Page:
Systemd kills Ossec service immediately after start


I’m writing systemd unit file for OSSEC HIDS. Problem is that when systemd starts service it immediately stops them.

When I use that ExecStart directive all working fine.

ExecStart=/var/ossec/bin/ossec-control start

But when I make small improvement I fine in OSSEC logs, that it receive SIG 15 after start.

ExecStart=/bin/sh -c '${DIRECTORY}/bin/ossec-control start'

If i make another small change service will receive SIG 15 after 20 seconds.

ExecStart=/bin/sh -c '${DIRECTORY}/bin/ossec-control start && sleep 20'

So, I guess, that systemd kills /bin/sh process after service start, and bin/sh then kills OSSEC.

How can I solve this problem?


readiness protocol mismatch

As Wieland implied, the Type of the service is important. That setting denotes what readiness protocol systemd expects the service to speak. A simple service is assumed to be immediately ready. A forking service is taken to be ready after its initial process forks a child and then exits. A dbus service is taken to be ready when a server appears on the Desktop Bus. And so forth.

If you don’t get the readiness protocol declared in the service unit to match what the service does, then things go awry. Readiness protocol mismatches cause services not to start correctly, or (more usually) to be (mis-)diagnosed by systemd as failing. When a service is seen as failing to start systemd ensures that every orphaned additional process of the service that might have been left running as part of the failure (from its point of view) is killed in order to bring the service properly back to the inactive state.

You’re doing exactly this.

First of all, the simple stuff: sh -c doesn’t match Type=simple or Type=forking.

In the simple protocol, the initial process is taken to be the service process. But in fact a sh -cwrapper runs the actual service program as a child process. So MAINPID goes wrong and ExecReload stops working, for starters. When using Type=simple, one must either use sh -c 'exec …' or not use sh -c in the first place. The latter is more often the correct course than some people think.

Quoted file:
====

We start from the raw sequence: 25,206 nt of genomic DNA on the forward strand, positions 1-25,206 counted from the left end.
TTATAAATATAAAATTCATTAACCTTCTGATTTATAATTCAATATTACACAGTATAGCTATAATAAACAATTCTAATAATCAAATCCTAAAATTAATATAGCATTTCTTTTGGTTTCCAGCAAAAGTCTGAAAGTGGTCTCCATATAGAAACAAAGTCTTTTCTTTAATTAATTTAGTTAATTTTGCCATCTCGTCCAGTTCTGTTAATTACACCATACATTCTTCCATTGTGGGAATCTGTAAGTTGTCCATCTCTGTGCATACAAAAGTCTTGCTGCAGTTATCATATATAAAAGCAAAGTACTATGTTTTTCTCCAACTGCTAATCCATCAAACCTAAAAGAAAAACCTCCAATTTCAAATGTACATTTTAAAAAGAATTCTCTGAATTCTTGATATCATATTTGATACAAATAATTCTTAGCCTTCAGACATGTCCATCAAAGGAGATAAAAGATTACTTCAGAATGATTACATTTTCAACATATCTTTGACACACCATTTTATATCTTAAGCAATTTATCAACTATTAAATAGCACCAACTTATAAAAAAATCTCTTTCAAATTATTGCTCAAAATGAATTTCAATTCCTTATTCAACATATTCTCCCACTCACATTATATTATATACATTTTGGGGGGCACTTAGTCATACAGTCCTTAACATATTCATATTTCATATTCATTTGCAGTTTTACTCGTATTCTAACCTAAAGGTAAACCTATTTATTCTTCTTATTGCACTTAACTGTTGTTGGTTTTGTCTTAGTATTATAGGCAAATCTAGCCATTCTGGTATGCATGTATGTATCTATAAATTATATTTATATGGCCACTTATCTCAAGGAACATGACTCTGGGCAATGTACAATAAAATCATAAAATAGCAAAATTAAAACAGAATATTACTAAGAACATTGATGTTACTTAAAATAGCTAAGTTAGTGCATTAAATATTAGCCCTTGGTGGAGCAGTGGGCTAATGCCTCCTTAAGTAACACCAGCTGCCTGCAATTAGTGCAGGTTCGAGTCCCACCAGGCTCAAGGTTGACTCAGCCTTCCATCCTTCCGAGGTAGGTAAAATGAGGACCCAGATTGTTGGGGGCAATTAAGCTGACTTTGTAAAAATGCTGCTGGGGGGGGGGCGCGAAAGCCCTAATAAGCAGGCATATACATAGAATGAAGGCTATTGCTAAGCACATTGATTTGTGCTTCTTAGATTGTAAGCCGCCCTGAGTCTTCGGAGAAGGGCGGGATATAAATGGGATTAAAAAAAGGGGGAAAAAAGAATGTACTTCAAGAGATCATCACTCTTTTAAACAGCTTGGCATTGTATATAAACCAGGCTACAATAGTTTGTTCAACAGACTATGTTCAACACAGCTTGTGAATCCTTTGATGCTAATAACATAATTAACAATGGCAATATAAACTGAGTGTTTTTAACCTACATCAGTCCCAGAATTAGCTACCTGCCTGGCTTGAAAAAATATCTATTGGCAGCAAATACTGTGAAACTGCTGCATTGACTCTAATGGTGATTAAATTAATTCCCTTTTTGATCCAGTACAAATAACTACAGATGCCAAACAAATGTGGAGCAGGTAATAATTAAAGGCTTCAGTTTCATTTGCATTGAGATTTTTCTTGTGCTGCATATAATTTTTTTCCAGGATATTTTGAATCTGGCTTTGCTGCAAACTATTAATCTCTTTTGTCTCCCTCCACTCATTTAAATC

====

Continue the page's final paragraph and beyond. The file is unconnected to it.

sh -c doesn’t match Type=forking either. The readiness protocol for a forking service is quite specific. The initial process has to fork a child, and then exit. systemd applies a timeout to this protocol. If the initial process doesn’t fork within the allotted time, it’s a failure to become ready. If the initial process doesn’t exit within the allotted time, that too is a failure.

the unnecessary horror that is ossec-control

Which brings us to the complex stuff: that ossec-control script.

It turns out that it’s a System 5 rc script that forks off between 4 and 10 processes, which themselves in their turn fork and exit too. It’s one of those System 5 rc scripts that attempts to manage a whole set of server processes in one single script, with for loops, race conditions, arbitrary sleeps to try to avoid them, failure modes that can choke the system in a half-started state, and all of the other horrors that got people inventing things like the AIX System Resource Controller and daemontools two decades ago. And let’s not forget the hidden shell script in a binary directory that it rewrites on the fly, to implement idiosyncratic enable and disable verbs.

So when you /bin/sh -c '/var/ossec/bin/ossec-control start' what happens is that:

  1. systemd forks what it expects to be the service process.
  2. That’s the shell, which forks ossec-control.
  3. That in turn forks between 4 and 10 grandchildren.
  4. The grandchildren all fork and exit in turn.
  5. The great-grandchildren all fork and exit in parallel.
  6. ossec-control exits.
  7. The first shell exits.
  8. The service processes were the great-great-grandchildren, but because this way of working matches neither the forking nor the simple readiness protocol, systemd considers the service as a whole to have failed and shuts it back down.

None of this horror is actually necessary under systemd at all. None of it.

a systemd template service unit

Instead, one writes a very simple template unit:

Description=The OSSEC HIDS %i server 

ExecStartPre=/usr/bin/env /var/ossec/bin/%p-%i -t
ExecStart=/usr/bin/env /var/ossec/bin/%p-%i -f


Save this this as /etc/systemd/system/ossec@.service.

The various actual services are instantiations of this template, named:

  • ossec@dbd.service
  • ossec@agentlessd.service
  • ossec@csyslogd.service
  • ossec@execd.service
  • ossec@agentd.service
  • ossec@logcollector.service
  • ossec@syscheckd.service
  • ossec@maild.service
  • ossec@analysisd.service
  • ossec@remoted.service
  • ossec@monitord.service

Then enable and disable function comes straight from the service management system (with RedHat bug 752774 fixed), with no need for hidden shell scripts.

 systemctl enable ossec@dbd ossec@agentlessd ossec@csyslogd ossec@maild ossec@execd ossec@analysisd ossec@logcollector ossec@remoted ossec@syscheckd ossec@monitord

Moreover, systemd gets to know about, and to track, each actual service directly. It can filter their logs with journalctl -u. It can know when an individual service has failed. It knows what services are supposed to be enabled and running.

By the way: Type=simple and the -f option are as right here as they are in many other cases. Very few services in the wild actually signal their readiness by dint of the exit, and these here are not such cases either. But that’s what the forking type means. Services in the wild in the main just fork and exit because of some mistaken received wisdom notion that that’s what dæmons are supposed to do. In fact, it’s not. It hasn’t been since the 1990s. It’s time to catch up.